All of which brings me to a central point: law professors feel that they are at liberty to persuade the public, and their students, to accept a radicalized interpretation of the primary law that governs their private life—the Constitution. Such professors are not practicing legal philosophy, in teaching or even in the Socratic method, nor are they using their authority as barred lawyers to educate the public properly on both sides of an argument. Instead, they act as “hired guns” for political interests, and by so doing, they twist the law into something almost unrecognizable.
That is not their job. Their job is to maintain objectivity regarding a fairly limited set of finite legal subjects—contracts, property, torts, civil procedure, and, yes, the Constitution itself (versus constitutional law)—and to set young law students on a path of intellectual independence. Their responsibilities, and their formal higher duty, obligate them to follow both the American Bar Association rules and the rules of the American Association of Law Schools. Their job does not include ideological indoctrination, nor does it license them to moonlight as public relations assets on behalf of political parties. If that is their interest, then they are in the wrong business and should simply leave the law academy to work in commercial public relations. That is the beauty, and logic, of free markets.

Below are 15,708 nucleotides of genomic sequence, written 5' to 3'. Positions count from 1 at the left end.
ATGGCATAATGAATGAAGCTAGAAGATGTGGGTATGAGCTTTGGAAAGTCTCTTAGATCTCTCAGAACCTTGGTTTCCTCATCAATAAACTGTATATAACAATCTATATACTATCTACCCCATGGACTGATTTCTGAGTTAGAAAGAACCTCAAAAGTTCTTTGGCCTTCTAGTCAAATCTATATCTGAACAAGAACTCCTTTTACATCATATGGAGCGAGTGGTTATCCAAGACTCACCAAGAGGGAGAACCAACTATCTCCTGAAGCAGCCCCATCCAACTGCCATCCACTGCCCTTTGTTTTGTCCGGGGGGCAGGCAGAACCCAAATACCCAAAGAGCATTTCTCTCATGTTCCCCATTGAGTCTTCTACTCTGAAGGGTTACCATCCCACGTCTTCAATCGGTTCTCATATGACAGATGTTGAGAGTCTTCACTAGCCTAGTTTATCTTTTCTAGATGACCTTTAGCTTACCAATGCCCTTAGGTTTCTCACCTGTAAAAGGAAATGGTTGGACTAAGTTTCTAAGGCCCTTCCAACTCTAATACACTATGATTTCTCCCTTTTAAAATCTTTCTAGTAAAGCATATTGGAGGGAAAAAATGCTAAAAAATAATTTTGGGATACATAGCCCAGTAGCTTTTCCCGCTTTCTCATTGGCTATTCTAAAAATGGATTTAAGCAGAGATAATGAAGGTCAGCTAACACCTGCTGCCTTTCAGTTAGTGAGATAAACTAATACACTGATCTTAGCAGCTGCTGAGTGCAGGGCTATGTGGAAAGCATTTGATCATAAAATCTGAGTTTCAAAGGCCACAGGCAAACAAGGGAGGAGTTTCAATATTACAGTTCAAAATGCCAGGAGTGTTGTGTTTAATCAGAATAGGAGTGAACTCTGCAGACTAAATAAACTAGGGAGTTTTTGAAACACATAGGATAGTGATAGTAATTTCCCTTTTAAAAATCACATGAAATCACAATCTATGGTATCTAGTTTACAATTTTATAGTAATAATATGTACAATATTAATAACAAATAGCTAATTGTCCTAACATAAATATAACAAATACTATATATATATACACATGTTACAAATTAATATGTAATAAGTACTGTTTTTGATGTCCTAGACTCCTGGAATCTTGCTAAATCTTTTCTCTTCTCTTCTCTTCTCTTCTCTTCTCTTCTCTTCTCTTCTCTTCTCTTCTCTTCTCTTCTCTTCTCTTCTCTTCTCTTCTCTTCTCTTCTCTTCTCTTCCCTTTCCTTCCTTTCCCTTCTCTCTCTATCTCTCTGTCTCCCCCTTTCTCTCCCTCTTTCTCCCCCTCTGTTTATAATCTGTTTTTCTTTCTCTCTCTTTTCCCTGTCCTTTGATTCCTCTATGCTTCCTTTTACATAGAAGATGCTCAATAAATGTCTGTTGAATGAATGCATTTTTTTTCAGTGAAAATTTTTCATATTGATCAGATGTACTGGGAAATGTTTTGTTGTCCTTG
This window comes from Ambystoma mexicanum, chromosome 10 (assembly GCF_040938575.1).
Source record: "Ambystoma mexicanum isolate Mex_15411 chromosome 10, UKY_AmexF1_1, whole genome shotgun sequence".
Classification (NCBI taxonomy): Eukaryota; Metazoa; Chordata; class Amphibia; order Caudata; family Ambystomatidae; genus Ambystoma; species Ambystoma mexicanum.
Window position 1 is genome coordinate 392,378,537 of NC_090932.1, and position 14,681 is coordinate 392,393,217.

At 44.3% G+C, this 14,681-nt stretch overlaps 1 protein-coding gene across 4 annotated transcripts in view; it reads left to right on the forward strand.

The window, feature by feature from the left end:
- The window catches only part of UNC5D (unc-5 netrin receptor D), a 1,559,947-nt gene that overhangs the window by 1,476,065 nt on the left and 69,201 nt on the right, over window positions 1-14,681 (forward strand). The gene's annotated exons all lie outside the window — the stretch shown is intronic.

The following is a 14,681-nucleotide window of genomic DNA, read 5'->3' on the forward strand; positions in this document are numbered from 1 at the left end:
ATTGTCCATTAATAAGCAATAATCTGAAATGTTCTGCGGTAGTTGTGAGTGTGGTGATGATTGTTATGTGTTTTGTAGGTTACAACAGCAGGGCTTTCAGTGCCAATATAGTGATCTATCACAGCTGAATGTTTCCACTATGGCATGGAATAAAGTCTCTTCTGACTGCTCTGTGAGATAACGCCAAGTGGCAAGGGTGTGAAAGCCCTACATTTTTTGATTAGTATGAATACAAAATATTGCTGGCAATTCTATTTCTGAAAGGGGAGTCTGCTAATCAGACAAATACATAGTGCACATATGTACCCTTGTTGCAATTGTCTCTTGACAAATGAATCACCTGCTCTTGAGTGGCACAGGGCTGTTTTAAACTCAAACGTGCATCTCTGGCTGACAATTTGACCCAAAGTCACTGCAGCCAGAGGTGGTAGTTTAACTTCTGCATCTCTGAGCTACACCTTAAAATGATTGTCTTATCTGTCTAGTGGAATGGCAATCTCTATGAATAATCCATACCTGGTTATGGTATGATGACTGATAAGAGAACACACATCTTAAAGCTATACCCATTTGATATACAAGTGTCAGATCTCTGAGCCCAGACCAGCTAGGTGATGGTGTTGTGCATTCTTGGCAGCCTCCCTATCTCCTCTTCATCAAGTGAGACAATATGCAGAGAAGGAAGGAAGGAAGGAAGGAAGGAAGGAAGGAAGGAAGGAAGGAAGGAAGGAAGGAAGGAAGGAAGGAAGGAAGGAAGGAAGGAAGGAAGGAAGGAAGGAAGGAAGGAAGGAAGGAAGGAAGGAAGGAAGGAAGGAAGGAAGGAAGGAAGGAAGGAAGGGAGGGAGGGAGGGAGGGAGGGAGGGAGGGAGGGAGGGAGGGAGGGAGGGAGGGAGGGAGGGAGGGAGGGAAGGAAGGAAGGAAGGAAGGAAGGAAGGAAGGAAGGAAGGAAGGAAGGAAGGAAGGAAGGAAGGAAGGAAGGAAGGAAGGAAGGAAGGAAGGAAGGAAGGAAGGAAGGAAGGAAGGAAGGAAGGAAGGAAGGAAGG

Law professors, however, want it both ways. They want to enjoy the protections and privileges of university life and the behind-the-scenes role of acting as a legal agent for someone else, while extending their influence as if they were the principal or lead entity. As former appellate judge and University of Chicago Law lecturer Richard A. Posner puts it, “… neglect of issues of cost and incidence, indecision, wishful thinking, contradictions born of a desire to have things both ways at once, lapses into essentialist thinking, a certain thinness wearing the guise of judiciousness—are the failings more of a system than an individual. That system is academic law.”